German philosopher Friedrich Nietzsche is regarded as one of the first existentialists. In 1879, at the age of thirty-four, he retired from his post as professor of classical philology and for the next ten years led a nomadic existence, living in cheap boarding houses in the Alps and along the Italian seaboard. He wrote his best-known works during this period, including Thus Spoke Zarathustra, Beyond Good and Evil, and On the Genealogy of Morals, all while suffering poor health, experiencing nearly constant pain, and having limited human contact — conditions he saw as necessary to his work. In 1889 he suffered a mental collapse in the streets of Turin, Italy, reputedly upon seeing a horse being whipped. He never recovered, spending the last eleven years of his life in a semiconscious state. He died in 1900. The following is from Untimely Meditations, 2nd edition, by Friedrich Nietzsche. Edited by Daniel Breazeale; translated by R.J. Hollingdale. Copyright © 1997 Cambridge University Press. Reprinted with permission.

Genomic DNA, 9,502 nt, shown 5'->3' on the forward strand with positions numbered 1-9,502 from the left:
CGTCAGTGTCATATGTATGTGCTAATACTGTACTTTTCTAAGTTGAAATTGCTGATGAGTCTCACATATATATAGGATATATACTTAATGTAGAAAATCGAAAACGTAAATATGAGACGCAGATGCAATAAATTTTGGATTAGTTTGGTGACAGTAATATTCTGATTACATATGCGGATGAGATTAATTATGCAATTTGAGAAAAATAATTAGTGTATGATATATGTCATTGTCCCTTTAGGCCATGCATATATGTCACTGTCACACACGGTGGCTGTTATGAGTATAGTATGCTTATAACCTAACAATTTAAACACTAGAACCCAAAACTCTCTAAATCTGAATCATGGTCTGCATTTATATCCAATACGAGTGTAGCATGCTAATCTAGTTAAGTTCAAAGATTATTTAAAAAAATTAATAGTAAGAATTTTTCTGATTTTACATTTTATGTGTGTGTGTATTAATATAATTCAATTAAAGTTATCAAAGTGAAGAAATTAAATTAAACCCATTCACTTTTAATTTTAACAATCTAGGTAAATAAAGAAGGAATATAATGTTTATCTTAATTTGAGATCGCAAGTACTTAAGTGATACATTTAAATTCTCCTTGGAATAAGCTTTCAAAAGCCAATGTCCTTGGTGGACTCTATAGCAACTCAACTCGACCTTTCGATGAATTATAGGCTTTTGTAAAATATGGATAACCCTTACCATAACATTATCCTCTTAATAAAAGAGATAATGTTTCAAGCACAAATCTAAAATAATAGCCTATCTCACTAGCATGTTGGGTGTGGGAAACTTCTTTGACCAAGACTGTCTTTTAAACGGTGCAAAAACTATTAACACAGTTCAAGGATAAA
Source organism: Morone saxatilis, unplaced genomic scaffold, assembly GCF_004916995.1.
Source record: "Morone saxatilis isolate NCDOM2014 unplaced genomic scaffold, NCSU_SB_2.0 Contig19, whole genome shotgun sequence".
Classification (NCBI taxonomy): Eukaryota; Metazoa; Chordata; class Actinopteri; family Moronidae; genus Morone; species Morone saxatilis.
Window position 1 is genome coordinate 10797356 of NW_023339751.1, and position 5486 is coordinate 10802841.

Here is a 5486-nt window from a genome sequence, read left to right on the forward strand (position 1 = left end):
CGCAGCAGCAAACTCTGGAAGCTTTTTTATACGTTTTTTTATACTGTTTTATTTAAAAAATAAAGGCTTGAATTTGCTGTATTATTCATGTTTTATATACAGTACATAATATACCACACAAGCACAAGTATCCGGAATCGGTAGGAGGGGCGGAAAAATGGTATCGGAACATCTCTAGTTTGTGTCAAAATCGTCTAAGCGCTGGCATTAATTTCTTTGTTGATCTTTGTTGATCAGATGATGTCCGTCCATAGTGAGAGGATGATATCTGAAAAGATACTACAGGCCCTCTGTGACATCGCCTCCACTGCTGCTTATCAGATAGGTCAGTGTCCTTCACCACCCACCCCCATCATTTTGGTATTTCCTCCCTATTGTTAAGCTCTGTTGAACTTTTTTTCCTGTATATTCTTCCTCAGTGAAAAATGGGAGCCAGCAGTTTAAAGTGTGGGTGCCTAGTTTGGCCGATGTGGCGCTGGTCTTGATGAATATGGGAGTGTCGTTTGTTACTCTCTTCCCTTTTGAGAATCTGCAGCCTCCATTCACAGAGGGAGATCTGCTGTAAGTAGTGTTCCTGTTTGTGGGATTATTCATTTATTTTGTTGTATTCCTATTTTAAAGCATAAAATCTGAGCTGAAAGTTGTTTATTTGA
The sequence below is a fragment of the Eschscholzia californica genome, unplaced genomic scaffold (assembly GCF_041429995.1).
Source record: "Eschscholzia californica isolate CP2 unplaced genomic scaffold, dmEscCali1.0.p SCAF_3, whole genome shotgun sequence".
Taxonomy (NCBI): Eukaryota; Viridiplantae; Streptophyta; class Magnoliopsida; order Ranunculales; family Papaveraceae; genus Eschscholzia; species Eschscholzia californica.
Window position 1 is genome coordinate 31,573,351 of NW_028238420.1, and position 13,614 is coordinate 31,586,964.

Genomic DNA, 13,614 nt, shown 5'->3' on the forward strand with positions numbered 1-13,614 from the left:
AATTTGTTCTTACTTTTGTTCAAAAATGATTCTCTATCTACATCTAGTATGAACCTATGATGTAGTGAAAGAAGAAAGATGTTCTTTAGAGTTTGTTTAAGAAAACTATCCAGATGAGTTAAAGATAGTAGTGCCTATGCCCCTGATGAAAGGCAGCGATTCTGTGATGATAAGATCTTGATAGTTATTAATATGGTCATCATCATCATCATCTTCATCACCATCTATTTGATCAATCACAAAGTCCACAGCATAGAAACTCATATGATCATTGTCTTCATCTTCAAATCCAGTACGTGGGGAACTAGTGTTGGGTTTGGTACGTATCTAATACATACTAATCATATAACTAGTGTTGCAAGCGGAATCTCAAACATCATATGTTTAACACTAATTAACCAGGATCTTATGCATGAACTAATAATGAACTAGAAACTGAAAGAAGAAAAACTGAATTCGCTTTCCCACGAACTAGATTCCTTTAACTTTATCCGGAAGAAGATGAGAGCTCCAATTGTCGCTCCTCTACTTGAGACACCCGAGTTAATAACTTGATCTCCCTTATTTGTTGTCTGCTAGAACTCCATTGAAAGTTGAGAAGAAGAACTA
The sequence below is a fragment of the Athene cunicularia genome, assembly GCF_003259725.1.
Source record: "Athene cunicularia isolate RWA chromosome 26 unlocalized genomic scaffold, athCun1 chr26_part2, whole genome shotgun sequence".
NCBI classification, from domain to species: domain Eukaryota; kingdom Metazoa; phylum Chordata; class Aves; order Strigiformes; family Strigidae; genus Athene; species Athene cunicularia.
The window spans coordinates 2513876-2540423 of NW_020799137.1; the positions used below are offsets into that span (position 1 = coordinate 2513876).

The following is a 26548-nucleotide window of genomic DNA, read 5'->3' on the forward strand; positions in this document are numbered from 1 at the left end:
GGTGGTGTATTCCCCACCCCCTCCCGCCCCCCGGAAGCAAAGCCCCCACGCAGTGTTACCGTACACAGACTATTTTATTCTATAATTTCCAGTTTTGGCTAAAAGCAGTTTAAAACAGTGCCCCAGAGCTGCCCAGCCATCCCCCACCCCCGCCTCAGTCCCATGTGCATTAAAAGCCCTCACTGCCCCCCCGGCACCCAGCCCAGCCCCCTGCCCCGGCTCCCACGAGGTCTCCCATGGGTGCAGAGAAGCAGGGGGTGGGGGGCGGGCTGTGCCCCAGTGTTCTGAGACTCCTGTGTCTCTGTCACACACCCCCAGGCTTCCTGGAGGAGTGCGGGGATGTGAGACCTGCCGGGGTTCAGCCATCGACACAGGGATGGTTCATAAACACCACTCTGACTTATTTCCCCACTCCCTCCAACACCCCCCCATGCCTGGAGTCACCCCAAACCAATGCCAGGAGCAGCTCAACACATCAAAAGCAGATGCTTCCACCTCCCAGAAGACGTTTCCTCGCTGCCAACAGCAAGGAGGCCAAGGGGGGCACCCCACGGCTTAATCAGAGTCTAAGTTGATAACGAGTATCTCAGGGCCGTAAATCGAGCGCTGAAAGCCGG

A traveler who had seen many lands and peoples and several of the earth’s continents was asked what quality in men he had discovered everywhere he had gone. He replied, “They have the tendency to laziness.” To many it will seem that he ought rather to have said, “They are all timid. They hide themselves behind customs and opinions.” In his heart every man knows quite well that, being unique, he will be in the world only once and that no imaginable chance will for a second time gather together into a unity so strangely variegated an assortment as he is: he knows it but he hides it like a bad conscience — why? From fear of his neighbor, who demands conventionality and cloaks himself with it. But what is it that constrains the individual to fear his neighbor, to think and act like a member of a herd, and to have no joy in himself? Modesty, perhaps, in a few rare cases. With the great majority it is indolence, inertia: in short, that tendency to laziness of which the traveler spoke. He is right: men are even lazier than they are timid, and fear most of all the inconveniences with which unconditional honesty and nakedness would burden them. Artists alone hate this sluggish promenading in borrowed fashions and appropriated opinions, and they reveal everyone’s secret bad conscience, the law that every man is a unique miracle; they dare to show us man as he is, uniquely himself to the very last movement of his muscles; more, that in being thus strictly consistent in uniqueness he is beautiful, and worth regarding, and in no way tedious. When the great thinker despises mankind, he despises its laziness: for it is on account of their laziness that men seem like factory products, things of no consequence and unworthy to be associated with or instructed. The man who does not wish to belong to the mass needs only to cease taking himself easily; let him follow his conscience, which calls to him, “Be yourself! All you are now doing, thinking, desiring, is not you yourself.”